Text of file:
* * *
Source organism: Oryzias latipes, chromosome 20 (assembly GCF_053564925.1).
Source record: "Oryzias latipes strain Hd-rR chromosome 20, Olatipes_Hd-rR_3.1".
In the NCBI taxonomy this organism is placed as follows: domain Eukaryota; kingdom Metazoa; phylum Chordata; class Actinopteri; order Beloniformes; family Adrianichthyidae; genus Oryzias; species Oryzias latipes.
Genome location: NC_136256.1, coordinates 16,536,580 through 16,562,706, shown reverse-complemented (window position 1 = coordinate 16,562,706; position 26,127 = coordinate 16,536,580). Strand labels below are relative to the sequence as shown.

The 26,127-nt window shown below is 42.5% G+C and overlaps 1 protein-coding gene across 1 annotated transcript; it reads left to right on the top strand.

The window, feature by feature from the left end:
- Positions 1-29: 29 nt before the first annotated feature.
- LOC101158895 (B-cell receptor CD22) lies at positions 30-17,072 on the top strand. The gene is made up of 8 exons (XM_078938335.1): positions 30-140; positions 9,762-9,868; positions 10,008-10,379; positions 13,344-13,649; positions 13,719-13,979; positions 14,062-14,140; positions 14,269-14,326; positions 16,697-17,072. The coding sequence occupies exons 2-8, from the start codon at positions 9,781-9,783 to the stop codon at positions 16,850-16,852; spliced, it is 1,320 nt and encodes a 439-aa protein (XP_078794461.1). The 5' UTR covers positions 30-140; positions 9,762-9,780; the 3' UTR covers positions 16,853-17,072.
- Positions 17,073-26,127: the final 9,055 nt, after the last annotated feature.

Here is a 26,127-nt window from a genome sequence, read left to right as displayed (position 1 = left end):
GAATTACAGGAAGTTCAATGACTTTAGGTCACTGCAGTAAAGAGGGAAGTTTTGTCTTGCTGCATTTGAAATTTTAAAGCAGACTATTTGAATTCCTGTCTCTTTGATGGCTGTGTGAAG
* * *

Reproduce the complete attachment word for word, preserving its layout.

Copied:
Source organism: Oryzias latipes, chromosome 20 (assembly GCF_053564925.1).
Source record: "Oryzias latipes strain Hd-rR chromosome 20, Olatipes_Hd-rR_3.1".
In the NCBI taxonomy this organism is placed as follows: domain Eukaryota; kingdom Metazoa; phylum Chordata; class Actinopteri; order Beloniformes; family Adrianichthyidae; genus Oryzias; species Oryzias latipes.
Genome location: NC_136256.1, coordinates 16,536,580 through 16,562,706, shown reverse-complemented (window position 1 = coordinate 16,562,706; position 26,127 = coordinate 16,536,580). Strand labels below are relative to the sequence as shown.

The 26,127-nt window shown below is 42.5% G+C and overlaps 1 protein-coding gene across 1 annotated transcript; it reads left to right on the top strand.

The window, feature by feature from the left end:
- Positions 1-29: 29 nt before the first annotated feature.
- LOC101158895 (B-cell receptor CD22) lies at positions 30-17,072 on the top strand. The gene is made up of 8 exons (XM_078938335.1): positions 30-140; positions 9,762-9,868; positions 10,008-10,379; positions 13,344-13,649; positions 13,719-13,979; positions 14,062-14,140; positions 14,269-14,326; positions 16,697-17,072. The coding sequence occupies exons 2-8, from the start codon at positions 9,781-9,783 to the stop codon at positions 16,850-16,852; spliced, it is 1,320 nt and encodes a 439-aa protein (XP_078794461.1). The 5' UTR covers positions 30-140; positions 9,762-9,780; the 3' UTR covers positions 16,853-17,072.
- Positions 17,073-26,127: the final 9,055 nt, after the last annotated feature.

Here is a 26,127-nt window from a genome sequence, read left to right as displayed (position 1 = left end):
GAATTACAGGAAGTTCAATGACTTTAGGTCACTGCAGTAAAGAGGGAAGTTTTGTCTTGCTGCATTTGAAATTTTAAAGCAGACTATTTGAATTCCTGTCTCTTTGATGGCTGTGTGAAG